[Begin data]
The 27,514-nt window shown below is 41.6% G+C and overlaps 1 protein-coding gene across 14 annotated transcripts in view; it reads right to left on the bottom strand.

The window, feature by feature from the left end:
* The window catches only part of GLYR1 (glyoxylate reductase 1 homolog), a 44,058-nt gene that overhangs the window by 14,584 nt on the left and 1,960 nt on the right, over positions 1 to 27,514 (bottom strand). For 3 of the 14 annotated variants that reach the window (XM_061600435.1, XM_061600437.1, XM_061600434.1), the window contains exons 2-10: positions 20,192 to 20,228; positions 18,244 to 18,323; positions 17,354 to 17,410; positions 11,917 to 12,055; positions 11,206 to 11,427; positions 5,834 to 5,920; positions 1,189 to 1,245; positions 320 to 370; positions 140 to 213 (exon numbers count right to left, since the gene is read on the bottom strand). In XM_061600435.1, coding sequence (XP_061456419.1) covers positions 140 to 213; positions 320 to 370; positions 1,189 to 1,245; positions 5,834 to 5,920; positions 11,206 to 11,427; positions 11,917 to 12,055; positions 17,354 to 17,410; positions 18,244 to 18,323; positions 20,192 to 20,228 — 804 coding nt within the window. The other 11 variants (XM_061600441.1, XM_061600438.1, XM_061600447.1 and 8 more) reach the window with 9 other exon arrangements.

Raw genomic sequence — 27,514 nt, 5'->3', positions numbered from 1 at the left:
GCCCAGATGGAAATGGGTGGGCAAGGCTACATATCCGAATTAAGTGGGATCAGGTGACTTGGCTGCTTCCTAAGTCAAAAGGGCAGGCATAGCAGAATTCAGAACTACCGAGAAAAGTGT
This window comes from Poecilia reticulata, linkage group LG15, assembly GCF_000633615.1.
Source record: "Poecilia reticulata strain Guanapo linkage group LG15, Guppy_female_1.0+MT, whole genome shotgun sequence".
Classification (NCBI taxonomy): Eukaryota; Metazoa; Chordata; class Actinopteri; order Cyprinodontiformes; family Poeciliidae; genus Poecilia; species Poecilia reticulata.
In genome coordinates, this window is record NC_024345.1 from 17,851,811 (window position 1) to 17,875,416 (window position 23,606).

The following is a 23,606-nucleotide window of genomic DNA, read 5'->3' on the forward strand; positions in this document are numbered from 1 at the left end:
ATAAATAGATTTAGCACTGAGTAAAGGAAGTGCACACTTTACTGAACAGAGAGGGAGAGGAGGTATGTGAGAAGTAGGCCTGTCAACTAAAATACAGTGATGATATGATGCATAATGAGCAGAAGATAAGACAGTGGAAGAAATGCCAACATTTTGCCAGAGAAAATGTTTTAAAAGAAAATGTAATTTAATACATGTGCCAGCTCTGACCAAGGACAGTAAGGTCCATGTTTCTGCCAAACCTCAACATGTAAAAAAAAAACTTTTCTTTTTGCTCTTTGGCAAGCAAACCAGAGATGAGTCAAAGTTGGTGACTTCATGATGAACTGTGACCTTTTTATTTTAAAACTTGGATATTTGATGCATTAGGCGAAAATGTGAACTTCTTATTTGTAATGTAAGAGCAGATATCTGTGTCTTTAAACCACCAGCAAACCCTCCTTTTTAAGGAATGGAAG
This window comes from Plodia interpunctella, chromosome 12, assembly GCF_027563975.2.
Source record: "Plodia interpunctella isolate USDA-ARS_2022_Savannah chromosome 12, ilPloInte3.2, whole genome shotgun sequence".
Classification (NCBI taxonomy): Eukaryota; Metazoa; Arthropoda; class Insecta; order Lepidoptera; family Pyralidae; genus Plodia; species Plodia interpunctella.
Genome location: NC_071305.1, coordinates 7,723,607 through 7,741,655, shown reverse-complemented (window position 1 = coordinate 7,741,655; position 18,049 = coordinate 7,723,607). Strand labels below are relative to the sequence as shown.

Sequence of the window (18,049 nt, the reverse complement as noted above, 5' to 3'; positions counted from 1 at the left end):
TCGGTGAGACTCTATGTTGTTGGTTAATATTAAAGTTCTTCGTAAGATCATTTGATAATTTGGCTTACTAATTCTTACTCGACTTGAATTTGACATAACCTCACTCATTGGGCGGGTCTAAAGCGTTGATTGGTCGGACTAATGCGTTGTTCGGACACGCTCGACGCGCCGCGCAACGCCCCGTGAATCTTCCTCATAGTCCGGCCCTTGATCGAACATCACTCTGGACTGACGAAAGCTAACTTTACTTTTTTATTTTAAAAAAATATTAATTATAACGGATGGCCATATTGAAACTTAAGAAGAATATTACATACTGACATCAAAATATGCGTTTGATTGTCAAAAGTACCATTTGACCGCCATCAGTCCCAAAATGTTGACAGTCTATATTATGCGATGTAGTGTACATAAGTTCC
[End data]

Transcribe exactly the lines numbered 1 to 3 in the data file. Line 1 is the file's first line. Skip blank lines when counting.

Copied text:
The 27,514-nt window shown below is 41.6% G+C and overlaps 1 protein-coding gene across 14 annotated transcripts in view; it reads right to left on the bottom strand.

The window, feature by feature from the left end:
* The window catches only part of GLYR1 (glyoxylate reductase 1 homolog), a 44,058-nt gene that overhangs the window by 14,584 nt on the left and 1,960 nt on the right, over positions 1 to 27,514 (bottom strand). For 3 of the 14 annotated variants that reach the window (XM_061600435.1, XM_061600437.1, XM_061600434.1), the window contains exons 2-10: positions 20,192 to 20,228; positions 18,244 to 18,323; positions 17,354 to 17,410; positions 11,917 to 12,055; positions 11,206 to 11,427; positions 5,834 to 5,920; positions 1,189 to 1,245; positions 320 to 370; positions 140 to 213 (exon numbers count right to left, since the gene is read on the bottom strand). In XM_061600435.1, coding sequence (XP_061456419.1) covers positions 140 to 213; positions 320 to 370; positions 1,189 to 1,245; positions 5,834 to 5,920; positions 11,206 to 11,427; positions 11,917 to 12,055; positions 17,354 to 17,410; positions 18,244 to 18,323; positions 20,192 to 20,228 — 804 coding nt within the window. The other 11 variants (XM_061600441.1, XM_061600438.1, XM_061600447.1 and 8 more) reach the window with 9 other exon arrangements.